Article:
Of course, not every refugee entrepreneur experiences business success, especially not right off the bat. Among our grantees from 2022, more than a few changed their business model completely — or closed up shop altogether — in the face of challenges like a tough economy, illness in the family, difficulty finding a good location for doing business, theft, or negative interactions with city officials. Still, our follow-up research with the 2022 grantees found that 56% of respondents had still managed to meet the goal they set out to achieve with the grant they received.


Getting the refugee entrepreneurship support model right

Respondents to our inquiry also shed light on what they appreciated most, and least, about RefugePoint’s Livelihoods program. They were enthusiastic about the program overall, with two out of three saying they were satisfied “to a very large extent” with the support they received. They highlighted some strengths of the program, which included the business skills workshop itself, and the grants, which could reach as much as KES 80,000 ($608). They also suggested some areas for improvement, which are summarized below. Among these, the most common suggestion was to increase grant amounts further and expand opportunities for follow-up grants. Better access to services to help refugee households stabilize their situation in their country of asylum was also a common suggestion, with one out of four respondents mentioning it. 


Refugee Entrepreneurship Graphic 2

Note: n = 57; RefugePoint Livelihoods Participant Follow-Up Survey


A holistic approach to achieving refugee self-reliance

These responses help show how important entrepreneurship support is to RefugePoint’s holistic approach of partnering with refugees to achieve, and maintain, self-reliance while they remain displaced. Self-reliance is about stabilizing refugees in the countries they’ve fled to, and working with them to rebuild the social and economic assets they need to meet their basic needs. Refugees overwhelmingly don’t want to depend on humanitarian aid or handouts. They would rather use their skills, smarts and work ethic to improve their situation and that of their families and communities, and to take control over their new lives.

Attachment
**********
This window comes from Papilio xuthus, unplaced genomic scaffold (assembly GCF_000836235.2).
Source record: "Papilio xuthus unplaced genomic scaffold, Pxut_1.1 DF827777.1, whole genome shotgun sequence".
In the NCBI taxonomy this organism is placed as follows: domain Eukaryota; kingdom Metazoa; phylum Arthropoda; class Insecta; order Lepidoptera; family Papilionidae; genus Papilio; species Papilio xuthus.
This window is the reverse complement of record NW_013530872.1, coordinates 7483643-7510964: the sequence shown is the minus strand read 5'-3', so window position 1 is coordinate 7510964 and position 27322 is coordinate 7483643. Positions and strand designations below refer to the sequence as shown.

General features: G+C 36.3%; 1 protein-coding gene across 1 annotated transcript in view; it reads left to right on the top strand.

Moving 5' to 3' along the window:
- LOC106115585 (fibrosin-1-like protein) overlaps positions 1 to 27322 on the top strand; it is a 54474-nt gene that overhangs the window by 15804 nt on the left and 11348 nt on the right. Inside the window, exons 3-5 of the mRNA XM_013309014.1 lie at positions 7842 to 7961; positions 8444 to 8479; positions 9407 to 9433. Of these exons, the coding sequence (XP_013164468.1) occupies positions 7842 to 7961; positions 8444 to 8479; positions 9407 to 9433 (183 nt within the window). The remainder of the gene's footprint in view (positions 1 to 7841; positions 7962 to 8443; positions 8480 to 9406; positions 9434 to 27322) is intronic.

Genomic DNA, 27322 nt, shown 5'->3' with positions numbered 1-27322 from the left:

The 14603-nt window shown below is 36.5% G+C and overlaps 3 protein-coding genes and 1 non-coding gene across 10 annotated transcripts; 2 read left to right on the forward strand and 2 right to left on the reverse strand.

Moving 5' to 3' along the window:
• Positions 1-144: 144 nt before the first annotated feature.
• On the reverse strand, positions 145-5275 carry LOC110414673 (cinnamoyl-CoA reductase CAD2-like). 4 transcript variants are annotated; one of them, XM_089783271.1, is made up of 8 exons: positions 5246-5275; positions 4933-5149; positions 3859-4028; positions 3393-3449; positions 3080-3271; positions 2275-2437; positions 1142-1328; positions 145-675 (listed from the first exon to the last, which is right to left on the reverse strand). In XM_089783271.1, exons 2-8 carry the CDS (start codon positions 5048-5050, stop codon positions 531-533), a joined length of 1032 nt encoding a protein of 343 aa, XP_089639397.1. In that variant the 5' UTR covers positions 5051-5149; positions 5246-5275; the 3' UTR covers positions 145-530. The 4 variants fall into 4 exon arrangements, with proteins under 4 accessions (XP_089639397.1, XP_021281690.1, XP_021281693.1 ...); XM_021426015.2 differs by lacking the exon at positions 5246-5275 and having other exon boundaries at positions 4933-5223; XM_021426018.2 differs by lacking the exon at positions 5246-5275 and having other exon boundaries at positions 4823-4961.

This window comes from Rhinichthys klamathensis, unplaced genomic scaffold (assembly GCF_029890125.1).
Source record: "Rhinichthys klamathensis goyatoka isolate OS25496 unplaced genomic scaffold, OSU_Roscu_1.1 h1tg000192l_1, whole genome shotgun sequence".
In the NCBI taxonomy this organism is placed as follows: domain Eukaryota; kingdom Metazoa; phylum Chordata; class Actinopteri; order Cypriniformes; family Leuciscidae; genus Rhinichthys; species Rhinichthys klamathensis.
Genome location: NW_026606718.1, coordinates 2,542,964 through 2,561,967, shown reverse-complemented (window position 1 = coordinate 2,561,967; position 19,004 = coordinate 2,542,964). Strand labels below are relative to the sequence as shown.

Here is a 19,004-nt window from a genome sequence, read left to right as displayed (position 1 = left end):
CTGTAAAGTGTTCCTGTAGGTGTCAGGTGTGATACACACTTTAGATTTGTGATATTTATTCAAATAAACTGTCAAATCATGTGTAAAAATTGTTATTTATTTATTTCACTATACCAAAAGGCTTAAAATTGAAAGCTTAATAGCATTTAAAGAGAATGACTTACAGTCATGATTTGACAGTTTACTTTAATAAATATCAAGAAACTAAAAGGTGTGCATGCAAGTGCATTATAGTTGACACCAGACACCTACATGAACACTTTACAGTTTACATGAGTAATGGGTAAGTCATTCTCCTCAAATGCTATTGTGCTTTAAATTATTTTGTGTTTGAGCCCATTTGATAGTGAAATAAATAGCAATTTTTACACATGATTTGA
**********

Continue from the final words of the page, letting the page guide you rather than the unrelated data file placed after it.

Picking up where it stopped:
RefugePoint plays a unique role in helping refugees stabilize their lives and build greater self-reliance. Usually, the first step is to provide stabilization services like housing, mental health counseling, food support and health care. We then look to connect refugees with opportunities to support themselves and their households — for example, through the Livelihoods program and the business skills training and small business grants it offers. Among that program’s grantees from 2022, some were eligible for stabilization services while operating their businesses. Others, who we assessed as already being more stable and secure, were not eligible for these services during their experience in the Livelihoods program. Receipt of these additional services could have a bearing on the profitability of these refugee-owned businesses, though our sample is not yet large enough to explore this further. 

Even in the best of times, running a business is challenging, and entrepreneurship isn’t for everyone. But for refugees with a bit of a flair for business, and the grit and determination to put it to use, building a business can be a key step towards rebuilding their lives in a new country. RefugePoint is proud to partner with refugee entrepreneurs like Chantal through the Livelihoods program to take a few critical steps on their journey towards self-reliance together. 

For more information, please contact:

Jacinta Mutie, Monitoring, Evaluation And Reporting Manager:

Paul Karanja, Urban Refugee Protection Program Coordinator:

Patrick Guyer, Associate Director for Monitoring, Evaluation and Learning:


Jacinta Mwikali Mutie is Monitoring, Evaluation And Reporting Manager, Paul Karanja is Urban Refugee Protection Program Coordinator, and Patrick Guyer is the Associate Director of Monitoring, Evaluation and Learning for RefugePoint.

Photo credit: UN Women/Ryan Brown




business education, refugees, skill development, women entrepreneurs